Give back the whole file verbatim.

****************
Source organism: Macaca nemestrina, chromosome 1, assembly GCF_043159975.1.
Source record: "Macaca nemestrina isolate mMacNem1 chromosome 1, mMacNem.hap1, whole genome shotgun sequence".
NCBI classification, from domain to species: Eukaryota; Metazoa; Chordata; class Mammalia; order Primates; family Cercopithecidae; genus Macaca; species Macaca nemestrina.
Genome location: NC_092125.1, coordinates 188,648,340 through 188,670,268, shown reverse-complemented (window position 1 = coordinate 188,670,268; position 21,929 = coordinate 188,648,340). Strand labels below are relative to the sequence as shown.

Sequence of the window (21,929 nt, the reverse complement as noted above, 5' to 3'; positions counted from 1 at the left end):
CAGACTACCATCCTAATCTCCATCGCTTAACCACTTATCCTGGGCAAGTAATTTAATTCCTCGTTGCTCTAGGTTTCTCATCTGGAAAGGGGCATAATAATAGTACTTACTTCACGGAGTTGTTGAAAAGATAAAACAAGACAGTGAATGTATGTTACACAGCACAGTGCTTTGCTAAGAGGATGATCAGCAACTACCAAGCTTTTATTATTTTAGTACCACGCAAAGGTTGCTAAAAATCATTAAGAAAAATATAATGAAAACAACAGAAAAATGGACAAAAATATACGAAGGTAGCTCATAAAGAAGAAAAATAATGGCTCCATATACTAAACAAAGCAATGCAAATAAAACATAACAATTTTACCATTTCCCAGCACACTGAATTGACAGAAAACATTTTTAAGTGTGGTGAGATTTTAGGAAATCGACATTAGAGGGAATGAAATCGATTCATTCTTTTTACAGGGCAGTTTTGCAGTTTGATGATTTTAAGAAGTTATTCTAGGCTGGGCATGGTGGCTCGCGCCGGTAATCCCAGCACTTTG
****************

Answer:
Source organism: Macaca nemestrina, chromosome 1, assembly GCF_043159975.1.
Source record: "Macaca nemestrina isolate mMacNem1 chromosome 1, mMacNem.hap1, whole genome shotgun sequence".
NCBI classification, from domain to species: Eukaryota; Metazoa; Chordata; class Mammalia; order Primates; family Cercopithecidae; genus Macaca; species Macaca nemestrina.
Genome location: NC_092125.1, coordinates 188,648,340 through 188,670,268, shown reverse-complemented (window position 1 = coordinate 188,670,268; position 21,929 = coordinate 188,648,340). Strand labels below are relative to the sequence as shown.

Sequence of the window (21,929 nt, the reverse complement as noted above, 5' to 3'; positions counted from 1 at the left end):
CAGACTACCATCCTAATCTCCATCGCTTAACCACTTATCCTGGGCAAGTAATTTAATTCCTCGTTGCTCTAGGTTTCTCATCTGGAAAGGGGCATAATAATAGTACTTACTTCACGGAGTTGTTGAAAAGATAAAACAAGACAGTGAATGTATGTTACACAGCACAGTGCTTTGCTAAGAGGATGATCAGCAACTACCAAGCTTTTATTATTTTAGTACCACGCAAAGGTTGCTAAAAATCATTAAGAAAAATATAATGAAAACAACAGAAAAATGGACAAAAATATACGAAGGTAGCTCATAAAGAAGAAAAATAATGGCTCCATATACTAAACAAAGCAATGCAAATAAAACATAACAATTTTACCATTTCCCAGCACACTGAATTGACAGAAAACATTTTTAAGTGTGGTGAGATTTTAGGAAATCGACATTAGAGGGAATGAAATCGATTCATTCTTTTTACAGGGCAGTTTTGCAGTTTGATGATTTTAAGAAGTTATTCTAGGCTGGGCATGGTGGCTCGCGCCGGTAATCCCAGCACTTTG